HONOLULU -- A sailor killed in the attack on Pearl Harbor has been buried with full military honors nearly 75 years later.
Petty Officer 1st Class Vernon Luke, a machinist's mate, of Green Bay, Wisconsin was laid to rest at a veterans cemetery in Honolulu on Wednesday.
The 43-year-old man died when Japanese planes bombed his battleship, the USS Oklahoma on Dec. 7, 1941.
After World War II, he was buried as an "unknown" along with nearly 400 other unidentified sailors and Marines from the battleship.
The Defense POW/MIA Accounting Agency last year dug up their remains, saying advances in forensic science and technology had made identification more feasible.
It disinterred 61 caskets at 45 grave sites at the National Memorial Cemetery of the Pacific, which is in an extinct volcanic crater commonly known as Punchbowl. Many coffins contained comingled remains of multiple people.
Luke was among the first five from the Oklahoma who was identified and whose family has been notified, agency spokeswoman Lt. Col. Holly Slaughter said. He is the first of the newly identified to be reburied, she said.
Sailors lifted the American flag that was draped on the casket and folded it. Rear Adm. John Fuller, Navy Region Hawaii commander, presented the flag to Luke's niece, Leeann Michalski. A rifle detail performed a 21-gun salute and a Navy chaplain said a prayer.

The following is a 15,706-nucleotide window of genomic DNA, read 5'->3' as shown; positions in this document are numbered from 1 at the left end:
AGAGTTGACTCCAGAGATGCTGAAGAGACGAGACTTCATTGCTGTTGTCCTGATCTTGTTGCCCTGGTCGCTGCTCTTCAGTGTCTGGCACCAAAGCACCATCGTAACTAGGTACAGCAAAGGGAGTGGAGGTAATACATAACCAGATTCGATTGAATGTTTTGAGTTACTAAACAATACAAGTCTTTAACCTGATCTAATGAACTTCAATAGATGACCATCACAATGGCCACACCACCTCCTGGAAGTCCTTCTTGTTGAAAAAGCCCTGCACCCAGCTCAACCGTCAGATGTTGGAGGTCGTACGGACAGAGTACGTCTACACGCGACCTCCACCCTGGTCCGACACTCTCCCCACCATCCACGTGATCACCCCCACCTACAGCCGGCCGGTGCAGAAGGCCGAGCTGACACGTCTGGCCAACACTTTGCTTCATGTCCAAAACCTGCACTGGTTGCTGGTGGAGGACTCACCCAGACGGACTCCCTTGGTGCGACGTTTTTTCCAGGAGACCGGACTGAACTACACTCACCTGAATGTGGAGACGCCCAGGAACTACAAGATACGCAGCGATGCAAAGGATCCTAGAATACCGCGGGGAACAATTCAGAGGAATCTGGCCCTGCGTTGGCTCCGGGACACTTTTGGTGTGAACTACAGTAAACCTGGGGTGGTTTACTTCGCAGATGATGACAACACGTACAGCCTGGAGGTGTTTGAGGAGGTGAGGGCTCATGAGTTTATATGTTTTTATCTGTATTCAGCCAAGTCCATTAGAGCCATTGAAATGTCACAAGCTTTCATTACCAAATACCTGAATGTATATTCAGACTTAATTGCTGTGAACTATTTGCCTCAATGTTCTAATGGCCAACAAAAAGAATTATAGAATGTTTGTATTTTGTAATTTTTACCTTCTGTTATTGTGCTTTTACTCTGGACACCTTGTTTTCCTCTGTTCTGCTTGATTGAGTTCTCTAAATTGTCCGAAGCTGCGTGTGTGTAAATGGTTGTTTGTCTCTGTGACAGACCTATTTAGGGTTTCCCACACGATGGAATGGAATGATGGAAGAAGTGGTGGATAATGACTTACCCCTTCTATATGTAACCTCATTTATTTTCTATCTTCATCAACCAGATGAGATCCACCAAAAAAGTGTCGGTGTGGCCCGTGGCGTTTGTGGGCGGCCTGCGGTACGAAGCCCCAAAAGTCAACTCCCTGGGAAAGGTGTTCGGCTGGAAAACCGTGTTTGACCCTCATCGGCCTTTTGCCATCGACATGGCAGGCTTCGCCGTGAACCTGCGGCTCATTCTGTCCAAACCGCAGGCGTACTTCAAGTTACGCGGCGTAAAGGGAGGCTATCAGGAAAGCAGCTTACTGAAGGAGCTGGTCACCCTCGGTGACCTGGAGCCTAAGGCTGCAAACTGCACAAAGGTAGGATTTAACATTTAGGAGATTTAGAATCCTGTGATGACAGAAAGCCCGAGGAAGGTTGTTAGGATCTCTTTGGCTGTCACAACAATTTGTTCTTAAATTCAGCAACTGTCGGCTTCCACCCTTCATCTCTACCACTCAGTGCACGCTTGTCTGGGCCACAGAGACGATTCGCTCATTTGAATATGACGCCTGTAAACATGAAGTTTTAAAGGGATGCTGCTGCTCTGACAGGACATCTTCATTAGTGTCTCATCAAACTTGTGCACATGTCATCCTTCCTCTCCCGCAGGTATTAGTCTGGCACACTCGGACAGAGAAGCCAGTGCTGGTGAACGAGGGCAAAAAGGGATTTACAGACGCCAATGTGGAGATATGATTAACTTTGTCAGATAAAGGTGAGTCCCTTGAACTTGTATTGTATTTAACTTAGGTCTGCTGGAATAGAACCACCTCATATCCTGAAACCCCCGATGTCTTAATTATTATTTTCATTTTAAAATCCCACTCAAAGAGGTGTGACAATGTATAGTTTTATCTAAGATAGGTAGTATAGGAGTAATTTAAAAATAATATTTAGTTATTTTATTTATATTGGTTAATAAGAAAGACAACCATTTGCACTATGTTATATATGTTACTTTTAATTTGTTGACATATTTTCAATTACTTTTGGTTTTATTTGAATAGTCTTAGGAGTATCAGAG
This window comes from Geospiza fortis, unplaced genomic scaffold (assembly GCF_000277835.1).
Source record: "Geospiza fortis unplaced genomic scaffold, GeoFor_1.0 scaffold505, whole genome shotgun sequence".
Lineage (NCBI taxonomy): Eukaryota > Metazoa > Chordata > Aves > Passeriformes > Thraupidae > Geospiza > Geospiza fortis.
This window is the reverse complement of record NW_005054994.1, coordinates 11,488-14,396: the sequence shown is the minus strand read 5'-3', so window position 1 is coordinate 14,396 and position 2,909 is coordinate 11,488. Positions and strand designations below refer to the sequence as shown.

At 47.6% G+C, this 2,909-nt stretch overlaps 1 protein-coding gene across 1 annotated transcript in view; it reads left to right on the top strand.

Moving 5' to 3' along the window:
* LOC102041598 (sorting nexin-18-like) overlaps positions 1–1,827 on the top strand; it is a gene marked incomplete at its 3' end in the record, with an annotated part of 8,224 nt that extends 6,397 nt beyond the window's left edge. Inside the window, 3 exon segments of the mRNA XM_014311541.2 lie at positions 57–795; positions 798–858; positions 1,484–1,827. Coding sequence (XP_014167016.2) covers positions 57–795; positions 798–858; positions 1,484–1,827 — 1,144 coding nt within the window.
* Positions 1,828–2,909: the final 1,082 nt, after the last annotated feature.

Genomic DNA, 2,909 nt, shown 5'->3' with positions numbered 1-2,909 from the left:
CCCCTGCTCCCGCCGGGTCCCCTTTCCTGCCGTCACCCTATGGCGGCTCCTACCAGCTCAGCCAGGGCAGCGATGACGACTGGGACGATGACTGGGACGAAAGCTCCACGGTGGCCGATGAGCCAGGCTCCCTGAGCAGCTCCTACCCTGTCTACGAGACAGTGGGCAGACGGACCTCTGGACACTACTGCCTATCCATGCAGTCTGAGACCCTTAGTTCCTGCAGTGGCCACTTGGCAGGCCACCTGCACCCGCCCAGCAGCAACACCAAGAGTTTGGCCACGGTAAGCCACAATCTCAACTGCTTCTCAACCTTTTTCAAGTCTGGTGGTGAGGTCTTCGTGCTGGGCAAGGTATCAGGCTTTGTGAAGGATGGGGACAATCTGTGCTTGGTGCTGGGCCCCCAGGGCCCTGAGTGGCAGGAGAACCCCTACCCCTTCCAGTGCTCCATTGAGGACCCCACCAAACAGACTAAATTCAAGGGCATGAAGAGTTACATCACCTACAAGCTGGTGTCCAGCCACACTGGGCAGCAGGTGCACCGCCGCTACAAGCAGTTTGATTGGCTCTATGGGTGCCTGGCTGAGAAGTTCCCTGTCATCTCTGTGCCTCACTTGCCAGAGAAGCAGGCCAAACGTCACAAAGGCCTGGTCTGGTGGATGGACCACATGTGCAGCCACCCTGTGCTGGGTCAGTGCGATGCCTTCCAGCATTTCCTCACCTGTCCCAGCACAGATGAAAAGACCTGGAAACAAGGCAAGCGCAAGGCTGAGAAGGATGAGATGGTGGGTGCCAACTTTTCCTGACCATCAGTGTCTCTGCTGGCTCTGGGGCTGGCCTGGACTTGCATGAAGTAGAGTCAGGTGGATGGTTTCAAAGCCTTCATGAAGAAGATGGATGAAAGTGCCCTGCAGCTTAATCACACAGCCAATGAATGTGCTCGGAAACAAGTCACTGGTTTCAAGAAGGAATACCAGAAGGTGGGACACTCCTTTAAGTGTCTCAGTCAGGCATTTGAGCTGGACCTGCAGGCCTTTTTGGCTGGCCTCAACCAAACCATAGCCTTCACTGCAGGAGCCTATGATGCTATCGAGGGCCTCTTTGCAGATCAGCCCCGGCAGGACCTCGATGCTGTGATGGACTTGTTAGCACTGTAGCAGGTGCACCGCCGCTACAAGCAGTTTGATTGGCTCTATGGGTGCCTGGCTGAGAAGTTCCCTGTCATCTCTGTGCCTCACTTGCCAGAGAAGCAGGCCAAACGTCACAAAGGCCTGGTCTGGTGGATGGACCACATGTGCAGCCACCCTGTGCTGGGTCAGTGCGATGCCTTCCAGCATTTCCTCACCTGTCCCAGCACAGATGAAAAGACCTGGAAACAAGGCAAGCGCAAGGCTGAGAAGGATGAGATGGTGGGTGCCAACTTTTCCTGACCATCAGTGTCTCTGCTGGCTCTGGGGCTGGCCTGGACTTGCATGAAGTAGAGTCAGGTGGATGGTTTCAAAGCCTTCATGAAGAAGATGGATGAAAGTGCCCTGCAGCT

Michalski and Marilyn Gardner, the widow of Luke's nephew, threw flower lei on top of the casket after workers lowered it into one of the gravesites that had been exhumed.
Luke was a "common person doing uncommon things, and he made the ultimate sacrifice," Fuller said, calling him a hero.
A second sailor will be reburied at Punchbowl on March 18. Ensign Lewis Stockdale of Anaconda, Montana was 27 when he was killed in the Pearl Harbor attack. Altogether, 429 onboard the Oklahoma were killed. Only 35 were identified in the years immediately after. The Defense POW/MIA Accounting Agency expects to identify 80 percent of the Oklahoma unknown within five years.
Military laboratories in Hawaii, Nebraska and Delaware have been studying the remains using dental records and DNA analysis.
Ray Emory was a sailor aboard the USS Honolulu when Pearl Harbor was attacked. Wednesday, he attended Luke's funeral.
For years Emory pushed the military to exhume and identify Oklahoma servicemen and those still missing from other battleships
"Here it is 75 years after the attack and they're finally getting around to getting some of these people identified," said Emory, now 94. "It's taken them a long time to do it."
More than 2,400 sailors, Marines and soldiers were killed in the attack on Pearl Harbor. The Oklahoma's casualties were second only to the USS Arizona, which lost 1,177 men.